In revealing the true relationship between Castro and the urban underground, Sweig redefines the history of the Cuban Revolution, offering guideposts for understanding Cuban politics in the 1960s and raising intriguing questions for the future transition of power in Cuba.

Synopsis:

Julia Sweig shatters the mythology surrounding the Cuban Revolution in a compelling revisionist history that reconsiders the revolutionary roles of Fidel Castro and Che Guevara and restores to a central position the leadership of the Cuban urban underground, the Llano. Granted unprecedented access to the classified records of Castro's 26th of July Movement's underground operatives--the only scholar inside or outside of Cuba allowed access to the complete collection in the Cuban Council of State's Office of Historic Affairs--she details the ideological, political, and strategic debates between Castro's mountain-based guerrilla movement and the urban revolutionaries in Havana, Santiago, and other cities.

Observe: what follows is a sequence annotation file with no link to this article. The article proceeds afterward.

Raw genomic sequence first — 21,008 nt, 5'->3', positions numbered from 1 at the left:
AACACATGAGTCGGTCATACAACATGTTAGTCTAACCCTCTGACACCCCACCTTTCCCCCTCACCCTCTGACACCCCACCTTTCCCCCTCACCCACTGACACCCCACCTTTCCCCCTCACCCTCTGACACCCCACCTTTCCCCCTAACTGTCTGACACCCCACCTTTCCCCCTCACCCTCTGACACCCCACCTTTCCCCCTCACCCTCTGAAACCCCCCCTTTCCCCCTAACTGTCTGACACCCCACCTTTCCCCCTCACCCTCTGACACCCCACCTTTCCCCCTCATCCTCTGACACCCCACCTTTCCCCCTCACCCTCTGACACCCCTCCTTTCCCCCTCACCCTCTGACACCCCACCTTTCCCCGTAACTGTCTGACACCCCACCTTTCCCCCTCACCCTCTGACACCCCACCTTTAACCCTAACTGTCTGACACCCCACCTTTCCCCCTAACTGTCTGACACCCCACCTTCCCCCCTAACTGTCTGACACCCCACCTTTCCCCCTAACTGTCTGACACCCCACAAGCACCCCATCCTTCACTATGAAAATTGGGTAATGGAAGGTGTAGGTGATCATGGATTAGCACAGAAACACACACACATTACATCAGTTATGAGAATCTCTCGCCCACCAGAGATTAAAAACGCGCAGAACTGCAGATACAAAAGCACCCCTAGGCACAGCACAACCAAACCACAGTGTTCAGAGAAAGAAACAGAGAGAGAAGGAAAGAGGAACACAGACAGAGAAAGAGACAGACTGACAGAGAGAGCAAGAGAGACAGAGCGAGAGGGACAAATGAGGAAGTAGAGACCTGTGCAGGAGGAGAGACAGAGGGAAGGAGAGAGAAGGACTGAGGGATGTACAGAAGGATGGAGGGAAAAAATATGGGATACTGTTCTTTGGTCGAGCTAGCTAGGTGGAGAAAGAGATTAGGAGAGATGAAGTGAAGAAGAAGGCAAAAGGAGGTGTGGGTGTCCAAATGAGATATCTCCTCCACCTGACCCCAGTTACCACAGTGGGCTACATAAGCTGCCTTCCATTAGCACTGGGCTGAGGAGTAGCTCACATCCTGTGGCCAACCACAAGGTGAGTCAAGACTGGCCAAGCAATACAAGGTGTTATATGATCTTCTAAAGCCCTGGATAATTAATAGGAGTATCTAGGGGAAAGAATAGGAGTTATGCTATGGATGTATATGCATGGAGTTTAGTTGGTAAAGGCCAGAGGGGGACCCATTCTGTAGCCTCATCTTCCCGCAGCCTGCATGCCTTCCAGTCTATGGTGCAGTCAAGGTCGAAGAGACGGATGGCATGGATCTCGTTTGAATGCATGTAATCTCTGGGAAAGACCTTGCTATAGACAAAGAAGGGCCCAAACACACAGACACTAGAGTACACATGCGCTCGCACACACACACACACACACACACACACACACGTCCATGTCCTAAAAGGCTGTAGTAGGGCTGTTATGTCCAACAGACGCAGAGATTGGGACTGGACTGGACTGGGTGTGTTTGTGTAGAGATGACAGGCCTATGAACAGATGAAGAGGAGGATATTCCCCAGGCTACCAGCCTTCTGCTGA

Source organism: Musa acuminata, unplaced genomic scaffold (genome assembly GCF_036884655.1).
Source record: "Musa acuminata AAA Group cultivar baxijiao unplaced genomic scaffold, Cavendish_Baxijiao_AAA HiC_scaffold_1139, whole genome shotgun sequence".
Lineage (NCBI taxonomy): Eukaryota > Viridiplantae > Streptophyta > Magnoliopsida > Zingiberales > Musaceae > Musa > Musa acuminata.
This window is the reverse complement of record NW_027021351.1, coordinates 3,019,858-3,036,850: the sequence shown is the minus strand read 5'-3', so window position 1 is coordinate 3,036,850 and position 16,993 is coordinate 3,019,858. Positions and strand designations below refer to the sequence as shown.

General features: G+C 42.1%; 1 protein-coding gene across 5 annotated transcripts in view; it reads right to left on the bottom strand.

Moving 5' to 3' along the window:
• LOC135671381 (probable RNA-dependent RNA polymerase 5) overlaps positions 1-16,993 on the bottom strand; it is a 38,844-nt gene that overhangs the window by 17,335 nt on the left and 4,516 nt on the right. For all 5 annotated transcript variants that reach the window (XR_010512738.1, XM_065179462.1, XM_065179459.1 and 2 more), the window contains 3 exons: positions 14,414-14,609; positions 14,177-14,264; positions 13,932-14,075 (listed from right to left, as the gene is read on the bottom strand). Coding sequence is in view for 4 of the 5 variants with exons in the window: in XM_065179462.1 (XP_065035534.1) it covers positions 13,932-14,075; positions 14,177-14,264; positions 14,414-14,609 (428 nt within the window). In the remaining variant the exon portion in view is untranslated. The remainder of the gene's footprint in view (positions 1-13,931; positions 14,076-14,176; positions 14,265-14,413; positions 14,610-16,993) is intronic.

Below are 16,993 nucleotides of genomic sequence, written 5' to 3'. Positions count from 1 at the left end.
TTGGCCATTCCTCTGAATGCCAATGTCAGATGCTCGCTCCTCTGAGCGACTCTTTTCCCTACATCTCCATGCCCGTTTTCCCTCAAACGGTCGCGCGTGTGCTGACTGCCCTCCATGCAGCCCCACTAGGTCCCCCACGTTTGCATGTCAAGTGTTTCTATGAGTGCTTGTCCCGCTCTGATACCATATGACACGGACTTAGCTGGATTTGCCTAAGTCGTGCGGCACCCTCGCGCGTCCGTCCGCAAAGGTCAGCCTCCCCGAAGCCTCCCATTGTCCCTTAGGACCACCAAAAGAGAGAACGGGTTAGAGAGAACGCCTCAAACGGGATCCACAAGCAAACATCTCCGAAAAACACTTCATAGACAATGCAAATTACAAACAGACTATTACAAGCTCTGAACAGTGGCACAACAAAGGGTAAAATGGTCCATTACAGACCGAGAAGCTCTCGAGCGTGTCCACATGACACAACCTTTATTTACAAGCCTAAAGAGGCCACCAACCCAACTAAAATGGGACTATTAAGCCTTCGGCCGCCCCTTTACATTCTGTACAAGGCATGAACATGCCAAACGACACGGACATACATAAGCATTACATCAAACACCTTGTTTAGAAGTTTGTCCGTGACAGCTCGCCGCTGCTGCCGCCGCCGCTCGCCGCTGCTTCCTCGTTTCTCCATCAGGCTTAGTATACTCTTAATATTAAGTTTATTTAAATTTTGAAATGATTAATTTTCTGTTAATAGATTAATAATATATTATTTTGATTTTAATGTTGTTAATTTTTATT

In a close study of the fifteen months from November 1956 to July 1958, when the urban underground leadership was dominant, Sweig examines the debate between the two groups over whether to wage guerrilla warfare in the countryside or armed insurrection in the cities, and is the first to document the extent of Castro's cooperation with the Llano. She unveils the essential role of the urban underground, led by such figures as Frank Pas, Armando Hart, Hayde Santamaria, Enrique Oltuski, and Faustino Prez, in controlling critical decisions on tactics, strategy, allocation of resources, and relations with opposition forces, political parties, Cuban exiles, even the United States--contradicting the standard view of Castro as the primary decision maker during the revolution.